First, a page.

As a solution, a large scale machine learning system was developed to maximize Marketing Return on Investment (MROI) across all digital marketing channels. The system helped in
The company saw improved EROI across all digital channels, prediction model empowered marketing managers to make data-driven decisions and also helped in defining the in-depth content strategy to rank highly for the most relevant keywords.
HR and Recruitment functions
AI can help in various aspects of HR like scheduling meeting, filtering candidates, reducing attrition, enabling a faster recruitment process, etc.
A US-based recruitment startup wanted to revolutionize how recruiters hire using artificial intelligence. Through their proprietary machine learning algorithm, they wanted to reduce the time and effort required to fill a job position for companies. We were a part of a project for the client aimed at developing a robust machine learning algorithm to best match candidates to a job opening.
The matching algorithm that was created achieved high rate in matching candidates according to the job openings, making the recruitment process highly efficient.
Customer service and customer engagement
Artificial Intelligence is currently being deployed in customer service. According to Gartner, by 2020, 55% of all large enterprises will have deployed at least one bot or Chatbot.
Since chatbots can lead to faster but at times inefficient and machine-like customer responses, enterprises are using bots which can work in tandem with their human counterparts. One company that provides AI-augmented messaging is LivePerson, where simple questions can be handled directly by a bot, but as soon as the conversation becomes too complicated the bot can hand the conversation off to a human.
AI can also help in creating models to boost engagement with customers by improving internal processes. One of the largest pharmaceutical companies in Asia that conducts clinical trials based on various types of drugs that belong to Therapeutic Areas like Gastroenterology, Neurology, etc. wanted to ensure patients have access to a simplified explanation of the documentation given to patients during clinical trials. We were a part of a project for the client which was aimed at optimizing the process & time required in translation from Scientific to Simplified documents.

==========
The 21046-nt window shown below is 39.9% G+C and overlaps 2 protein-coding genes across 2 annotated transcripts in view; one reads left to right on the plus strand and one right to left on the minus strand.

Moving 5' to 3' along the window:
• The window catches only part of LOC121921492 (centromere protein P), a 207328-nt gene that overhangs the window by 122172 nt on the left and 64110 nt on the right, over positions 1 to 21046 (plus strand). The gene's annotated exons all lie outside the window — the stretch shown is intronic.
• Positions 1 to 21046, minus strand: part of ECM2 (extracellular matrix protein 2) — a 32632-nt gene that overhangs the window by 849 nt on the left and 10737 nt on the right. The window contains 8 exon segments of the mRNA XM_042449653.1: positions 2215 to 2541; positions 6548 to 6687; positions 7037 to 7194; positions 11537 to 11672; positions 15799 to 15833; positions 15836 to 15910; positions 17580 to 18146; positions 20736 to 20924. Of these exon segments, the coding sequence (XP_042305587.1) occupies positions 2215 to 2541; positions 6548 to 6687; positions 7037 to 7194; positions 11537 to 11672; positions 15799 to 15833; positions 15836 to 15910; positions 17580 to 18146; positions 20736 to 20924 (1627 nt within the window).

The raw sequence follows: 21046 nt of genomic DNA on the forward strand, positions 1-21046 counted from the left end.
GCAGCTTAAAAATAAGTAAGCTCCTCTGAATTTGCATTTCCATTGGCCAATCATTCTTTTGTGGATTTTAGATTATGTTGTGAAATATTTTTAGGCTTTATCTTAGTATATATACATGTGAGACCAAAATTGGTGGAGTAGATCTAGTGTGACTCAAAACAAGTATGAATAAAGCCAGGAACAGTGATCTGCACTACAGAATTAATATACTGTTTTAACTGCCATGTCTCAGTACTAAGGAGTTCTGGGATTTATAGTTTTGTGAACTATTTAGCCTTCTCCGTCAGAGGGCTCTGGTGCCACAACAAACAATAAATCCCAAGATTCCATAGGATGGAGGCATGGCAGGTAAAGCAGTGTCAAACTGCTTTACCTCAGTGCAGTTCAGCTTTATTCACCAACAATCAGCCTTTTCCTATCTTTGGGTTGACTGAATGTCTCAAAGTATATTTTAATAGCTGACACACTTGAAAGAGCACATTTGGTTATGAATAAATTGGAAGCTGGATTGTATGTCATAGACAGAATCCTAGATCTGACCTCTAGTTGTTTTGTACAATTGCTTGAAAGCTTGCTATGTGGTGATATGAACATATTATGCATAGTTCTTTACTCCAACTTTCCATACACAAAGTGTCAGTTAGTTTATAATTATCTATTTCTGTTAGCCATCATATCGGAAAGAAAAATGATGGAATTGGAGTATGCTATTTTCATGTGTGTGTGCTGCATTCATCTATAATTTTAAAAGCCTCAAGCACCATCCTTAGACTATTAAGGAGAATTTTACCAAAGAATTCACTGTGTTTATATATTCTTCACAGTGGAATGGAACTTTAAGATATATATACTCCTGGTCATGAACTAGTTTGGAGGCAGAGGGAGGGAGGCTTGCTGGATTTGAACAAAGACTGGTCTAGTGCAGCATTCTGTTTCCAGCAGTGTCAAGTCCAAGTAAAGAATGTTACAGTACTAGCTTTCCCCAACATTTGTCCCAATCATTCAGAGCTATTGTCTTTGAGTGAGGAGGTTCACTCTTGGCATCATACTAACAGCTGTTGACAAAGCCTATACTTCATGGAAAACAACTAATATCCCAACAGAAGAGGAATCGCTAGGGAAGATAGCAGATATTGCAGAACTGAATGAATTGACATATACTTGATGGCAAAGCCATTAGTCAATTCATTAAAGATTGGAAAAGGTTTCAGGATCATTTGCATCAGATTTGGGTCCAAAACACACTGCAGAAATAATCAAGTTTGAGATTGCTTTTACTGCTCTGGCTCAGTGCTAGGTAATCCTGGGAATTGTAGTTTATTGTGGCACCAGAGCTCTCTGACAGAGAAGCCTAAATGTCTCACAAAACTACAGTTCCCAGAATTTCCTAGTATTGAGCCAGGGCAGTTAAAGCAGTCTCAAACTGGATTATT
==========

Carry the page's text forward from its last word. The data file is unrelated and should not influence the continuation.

An AI based model was used to translate the documents to the desired language of choice. Additionally, a mobile app was built for the patients as an engagement platform for clinical trials which consisted of an AI-Chat bot that provides answers to user’s text/voice-based questions on-the-go. Resulting in patients being more willing to participate in the trial as they felt more in control of the clinical trial experience.
Supply Chain Management
One of the most challenging aspects of managing a supply chain is predicting future demands for production. Machine learning algorithms can find new patterns in supply chain data daily, without needing manual intervention or the definition of taxonomy to guide the analysis. Lennox International Inc. is an intercontinental provider of climate control products for the heating, ventilation, air conditioning, and refrigeration markets use machine learning for their demand forecasting.
AI can also help in automating the inspection process for the manufacturing enterprises for e.g. The machine learning algorithms in IBM’s Watson platform can determine if a shipping container and/or product were damaged, classify it by damage time, and recommend the best corrective action to repair the assets.
Finance and Accounting
‘’The key to the digital transformation of accounting and financing is pairing people and machines together allowing each one to contribute in areas they are best skilled at. Machines can efficiently and accurately analyze a tremendous amount of data, they can spot patterns in the data and learn how to treat various kinds of data.’’.
Some organizations are using AI to simplify their finance and accounting process simple like-
Like with many emerging technologies, there are challenges, with deploying AI to enterprise processes. According to a new MIT-Boston Consulting Group survey, 85% of executives believe AI will change business, but only 20% of companies are using it in some way, and just 5% make extensive use of it. Some of the challenges that may impede the process are –
As rightly stated by IBM’s Dr. Kelly –
“In the end, all technology revolutions are propelled not just by discovery, but also by business and societal need. We pursue these new possibilities not because we can, but because we must.”
The bigger technology players are paving the way for having automated and AI enabled processes. The industry as a whole has to evolve in terms of technology, trained resources etc., the costs of deployment will need to go down for smaller players to be a part of the AI revolution and finally infrastructure at an optimal cost will need to be created.